Yesterday I went back to Assateague Island, and on my way out I saw some ponies! When I saw a long line of cars pulled over and a crowd gathered on the opposite side of the road it was easy to guess why.
It was exciting to see so many. There were even a few little ones. They were pretty close to the road, but not quite close enough for the zoom on my camera to get a good picture.
These ponies are part of the herd of 150 wild ponies on the Virginia side of the island, where they are commonly called Chincoteague ponies. This is half of the total population, with the other half on the Maryland side (where they are known as Assateague horses). The two herds are managed by two different authorities. In Maryland, the National Park Service regards them as a wild species and generally does not intervene except to provide contraceptives to keep their numbers at about 150.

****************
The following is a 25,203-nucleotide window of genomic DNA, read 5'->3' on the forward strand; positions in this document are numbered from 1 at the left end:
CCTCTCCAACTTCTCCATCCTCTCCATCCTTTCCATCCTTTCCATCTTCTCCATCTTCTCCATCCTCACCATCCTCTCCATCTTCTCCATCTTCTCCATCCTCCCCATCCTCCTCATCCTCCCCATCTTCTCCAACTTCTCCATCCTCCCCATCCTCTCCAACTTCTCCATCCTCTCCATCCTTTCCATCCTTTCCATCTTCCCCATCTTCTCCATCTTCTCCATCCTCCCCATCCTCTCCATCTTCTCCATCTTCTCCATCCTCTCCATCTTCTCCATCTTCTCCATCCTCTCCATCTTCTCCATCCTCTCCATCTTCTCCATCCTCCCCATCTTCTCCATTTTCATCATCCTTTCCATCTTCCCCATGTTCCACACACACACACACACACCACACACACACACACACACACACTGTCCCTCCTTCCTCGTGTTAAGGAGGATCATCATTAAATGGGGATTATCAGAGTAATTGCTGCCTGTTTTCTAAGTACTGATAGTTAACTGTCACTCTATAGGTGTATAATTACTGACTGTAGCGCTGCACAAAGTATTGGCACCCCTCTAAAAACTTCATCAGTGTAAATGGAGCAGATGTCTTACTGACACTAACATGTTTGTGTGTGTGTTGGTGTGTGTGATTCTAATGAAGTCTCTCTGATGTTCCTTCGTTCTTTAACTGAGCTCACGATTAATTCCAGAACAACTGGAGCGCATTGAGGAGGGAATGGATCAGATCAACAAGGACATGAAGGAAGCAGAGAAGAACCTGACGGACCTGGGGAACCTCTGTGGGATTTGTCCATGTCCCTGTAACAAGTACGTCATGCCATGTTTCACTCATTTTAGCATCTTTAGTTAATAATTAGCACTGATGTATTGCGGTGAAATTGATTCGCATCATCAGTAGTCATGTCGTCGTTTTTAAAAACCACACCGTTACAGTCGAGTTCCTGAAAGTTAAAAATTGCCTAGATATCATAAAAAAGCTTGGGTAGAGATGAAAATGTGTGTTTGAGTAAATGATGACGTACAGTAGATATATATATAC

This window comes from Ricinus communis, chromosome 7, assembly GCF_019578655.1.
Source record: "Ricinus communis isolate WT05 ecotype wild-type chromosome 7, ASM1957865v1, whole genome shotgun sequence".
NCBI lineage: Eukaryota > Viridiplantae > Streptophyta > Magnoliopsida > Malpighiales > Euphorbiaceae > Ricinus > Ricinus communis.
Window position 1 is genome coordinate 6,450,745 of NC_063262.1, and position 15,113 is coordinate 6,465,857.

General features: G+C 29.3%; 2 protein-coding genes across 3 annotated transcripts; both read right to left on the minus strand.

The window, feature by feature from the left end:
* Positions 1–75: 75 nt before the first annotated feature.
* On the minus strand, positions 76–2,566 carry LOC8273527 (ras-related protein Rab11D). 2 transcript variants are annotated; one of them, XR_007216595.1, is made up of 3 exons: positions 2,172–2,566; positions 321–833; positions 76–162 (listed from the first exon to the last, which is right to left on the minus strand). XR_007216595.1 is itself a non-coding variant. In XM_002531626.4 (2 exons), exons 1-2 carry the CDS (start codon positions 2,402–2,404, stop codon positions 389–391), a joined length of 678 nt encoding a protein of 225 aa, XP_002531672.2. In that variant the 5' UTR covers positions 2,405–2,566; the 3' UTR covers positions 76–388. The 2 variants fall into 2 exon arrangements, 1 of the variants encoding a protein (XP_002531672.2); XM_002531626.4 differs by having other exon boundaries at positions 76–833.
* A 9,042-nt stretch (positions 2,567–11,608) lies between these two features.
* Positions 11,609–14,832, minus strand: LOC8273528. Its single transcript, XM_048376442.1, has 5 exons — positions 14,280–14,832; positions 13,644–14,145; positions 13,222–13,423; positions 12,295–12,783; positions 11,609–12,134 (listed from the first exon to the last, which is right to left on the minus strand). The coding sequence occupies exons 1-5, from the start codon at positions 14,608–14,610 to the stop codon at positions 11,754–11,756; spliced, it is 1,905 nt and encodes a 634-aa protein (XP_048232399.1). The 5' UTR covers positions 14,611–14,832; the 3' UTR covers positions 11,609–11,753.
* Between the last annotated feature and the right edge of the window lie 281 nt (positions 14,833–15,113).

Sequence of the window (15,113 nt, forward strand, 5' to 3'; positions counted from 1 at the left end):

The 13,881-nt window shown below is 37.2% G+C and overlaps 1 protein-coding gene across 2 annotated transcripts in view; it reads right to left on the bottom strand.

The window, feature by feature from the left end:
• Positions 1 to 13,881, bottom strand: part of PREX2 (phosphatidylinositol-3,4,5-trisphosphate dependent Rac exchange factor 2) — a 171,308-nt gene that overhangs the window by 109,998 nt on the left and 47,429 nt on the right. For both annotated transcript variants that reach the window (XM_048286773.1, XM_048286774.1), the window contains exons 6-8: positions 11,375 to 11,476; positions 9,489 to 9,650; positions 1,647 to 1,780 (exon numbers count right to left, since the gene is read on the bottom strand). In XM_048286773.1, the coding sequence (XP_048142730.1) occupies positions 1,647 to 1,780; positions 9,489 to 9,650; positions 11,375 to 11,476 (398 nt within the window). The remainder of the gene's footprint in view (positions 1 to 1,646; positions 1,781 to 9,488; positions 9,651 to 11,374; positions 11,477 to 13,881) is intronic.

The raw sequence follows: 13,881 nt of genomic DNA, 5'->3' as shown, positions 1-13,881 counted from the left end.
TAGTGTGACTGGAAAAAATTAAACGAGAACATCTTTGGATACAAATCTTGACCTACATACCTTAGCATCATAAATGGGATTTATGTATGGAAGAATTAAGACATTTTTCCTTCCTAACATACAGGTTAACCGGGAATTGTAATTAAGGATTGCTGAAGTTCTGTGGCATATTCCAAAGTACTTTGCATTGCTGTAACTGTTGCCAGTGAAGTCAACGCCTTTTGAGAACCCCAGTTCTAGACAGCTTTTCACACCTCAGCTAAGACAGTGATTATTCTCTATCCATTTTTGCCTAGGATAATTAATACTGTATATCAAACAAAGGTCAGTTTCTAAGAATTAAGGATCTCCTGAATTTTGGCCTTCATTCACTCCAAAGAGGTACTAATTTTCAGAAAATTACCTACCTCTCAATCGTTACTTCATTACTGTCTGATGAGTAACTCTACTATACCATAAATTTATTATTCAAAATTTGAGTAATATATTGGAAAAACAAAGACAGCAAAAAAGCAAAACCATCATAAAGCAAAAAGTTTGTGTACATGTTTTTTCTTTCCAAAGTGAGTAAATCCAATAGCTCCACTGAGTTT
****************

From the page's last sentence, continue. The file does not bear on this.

In Virginia, the ponies are owned and managed by the Chincoteague Volunteer Fire Company. They receive a check-up from a veterinarian twice a year, and are kept in good health because every year some ponies are auctioned off during the Chincoteague Island Pony Swim and Carnival. Each year, the herd swims across the Assateague Channel to the mainland, and some ponies are sold. The auction helps control the population as well as help fund the fire department. The first Swim was in 1925, and the today tradition is described as a “national treasure” by AssateagueIsland.com. The website says that roughly 40,000 people attend the event, which is usually broadcast by Good Morning America. This year’s Pony Swim is scheduled for July 30.